ID 761880
Date 4/16/2021
Public

Get Started with Application Performance Snapshot - Linux* OS

Use Intel® VTune™ Profiler Application Performance Snapshot for a quick view into different aspects of compute intensive applications' performance, such as MPI and OpenMP* usage, CPU utilization, memory access efficiency, vectorization, I/O, and memory footprint. Application Performance Snapshot displays key optimization areas and suggests specialized tools for tuning particular performance aspects, such as Intel VTune Profiler and Intel® Advisor. The tool is designed to be used on large MPI workloads and can help analyze different scalability issues.

Application Performance Snapshot comes bundled with all installations of VTune Profiler on Linux* OS.

Acquire VTune Profiler from one of these locations:

Prerequisites

(Optional) Use the following software to get an advanced metric set when running Application Performance Snapshot:

• Recommended compilers: Intel® C++ Compiler Classic, Intel® oneAPI DPC++/C++ Compiler or Intel® Fortran Compiler Classic and Intel® Fortran Compiler (Beta) (other compilers can be used, but information about OpenMP* imbalance is only available from the Intel OpenMP library)
• Intel® MPI library version 2017 or later. Other MPICH-based MPI implementations can be used, but information about MPI imbalance is only available from the Intel MPI library.

(Optional) Enable system-wide monitoring to reduce collection overhead and collect memory bandwidth measurements. Use one of these options to enable system-wide monitoring:

• Set the /proc/sys/kernel/perf_event_paranoid value to 0 (or less), or

• Install the Intel® VTune™ Profiler Sampling Driver. Driver sources are available in <vtune_install_dir>/sepdk/src. Installation instructions are available at the Build and Install the Sampling Drivers for Linux* Targets page of the VTune Profiler User Guide.

NOTE:

The Intel® Omni-Path Fabric (Intel® OP Fabric) metrics are only available with the Intel® VTune™ Profiler drivers installed.

Before running the tool, you need to set up your environment:

1. Open a command prompt.

2. Set the appropriate environment variables to run the tool.

Run <vtune-install-dir>/apsvars.sh, where <vtune-install-dir> is the location where VTune Profiler was installed.

For example:

source /opt/intel/oneapi/vtune/latest/apsvars.sh

Analyzing Shared Memory Applications

1. Run the following command:

aps <my app> <app parameters>

where <my app> is the location of your application and <app parameters> are your application parameters.

Application Performance Snapshot launches the application and runs the data collection.

2. After the analysis completes, a report appears in the command window. You can also open a HTML report with the same information in a supported browser. The path to the HTML report is included in the command window. For example:

firefox aps_result_01012017_1234.html

3. Analyze the data shown in the report. See the metric descriptions below or hover over a metric in the HTML report for more information.

4. Determine appropriate next steps based on result analysis. Common next steps may include application tuning or using another performance analysis tool for more detailed information, such as Intel® VTune™ Profiler or Intel® Advisor.

Analyzing MPI Applications

1. Run the following command to collect data about your MPI application:

<mpi launcher> <mpi parameters> aps <my app> <app parameters>

where:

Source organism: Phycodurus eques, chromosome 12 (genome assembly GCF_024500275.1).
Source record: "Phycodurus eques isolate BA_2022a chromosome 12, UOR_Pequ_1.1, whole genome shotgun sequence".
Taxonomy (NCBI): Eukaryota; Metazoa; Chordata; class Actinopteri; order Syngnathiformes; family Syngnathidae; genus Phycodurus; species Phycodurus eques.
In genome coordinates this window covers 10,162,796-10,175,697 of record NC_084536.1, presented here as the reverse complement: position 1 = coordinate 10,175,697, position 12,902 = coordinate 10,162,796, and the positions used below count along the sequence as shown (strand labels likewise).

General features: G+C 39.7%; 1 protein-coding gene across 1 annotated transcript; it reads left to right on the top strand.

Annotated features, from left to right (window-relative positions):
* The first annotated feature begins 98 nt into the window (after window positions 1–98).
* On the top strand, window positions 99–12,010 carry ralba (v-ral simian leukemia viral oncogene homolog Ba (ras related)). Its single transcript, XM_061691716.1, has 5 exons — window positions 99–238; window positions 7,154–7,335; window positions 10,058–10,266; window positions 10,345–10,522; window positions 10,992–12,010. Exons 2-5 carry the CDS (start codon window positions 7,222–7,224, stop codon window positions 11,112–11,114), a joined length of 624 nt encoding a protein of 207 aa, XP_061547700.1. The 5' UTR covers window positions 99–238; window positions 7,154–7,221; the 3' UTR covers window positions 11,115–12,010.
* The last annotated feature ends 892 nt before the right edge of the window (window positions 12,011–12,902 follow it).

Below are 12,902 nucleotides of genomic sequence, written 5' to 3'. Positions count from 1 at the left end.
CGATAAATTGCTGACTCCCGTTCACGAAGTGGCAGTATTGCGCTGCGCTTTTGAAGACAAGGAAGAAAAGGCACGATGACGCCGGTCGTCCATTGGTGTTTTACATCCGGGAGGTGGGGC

• <mpi launcher> is an MPI job launcher such as mpirun, srun, or aprun.

• <mpi parameters> are the MPI launcher parameters.

NOTE:

aps must be the last <mpi launcher> parameter.

• <my app> is the location of your application.

• <app parameters> are your application parameters.

Application Performance Snapshot launches the application and runs the data collection. After the analysis completes, a aps_result_<date> directory is created.

2. Run the following command to complete the analysis:

aps --report=aps_result_<date>

After the analysis completes, a report appears in the command window. You can also open a HTML report with the same information in a supported browser.

3. Analyze the data shown in the report. See the metric descriptions below or hover over a metric in the HTML report for more information.

TIP:

If your application is MPI-bound, run the following command to get more details about message passing such as message sizes, data transfers between ranks or nodes, and time in collective operations:

aps --report <option> app_result_<date>

For example, to generate a graphic representation of rank-to-rank communication, use:

aps --report -x --format=html <result name>

Use \$ aps-report --help to see the available options.

4. Determine appropriate next steps based on result analysis. Common next steps may include communication tuning with the mpitune utility or using another performance analysis tool for more detailed information, such as Intel® Trace Analyzer and Collector or Intel® VTune™ Profiler.

Next Steps

• Improve accuracy and limit collected data by running Application Performance Snapshot using the pause/resume functionality or a selective collection. For instance, begin the application paused using the -start-paused option and add _itt_resume() or MPI_Pcontrol(1) to your application after a warmup phase. See the Application Performance Snapshot User's Guide for more information.

• Intel Trace Analyzer and Collector: Graphical tool for understanding MPI application behavior, quickly identifying bottlenecks, improving correctness, and achieving high performance for parallel cluster applications running on Intel architecture. Improve weak and strong scaling for applications. Get started.

• Intel VTune Profiler: Provides a deep insight into a node-level performance including algorithmic hotspot analysis, OpenMP* threading, general exploration microarchitecture analysis, memory access efficiency, and more. It supports C/C++, Fortran, Java*, Python*, and profiling in containers. Get started.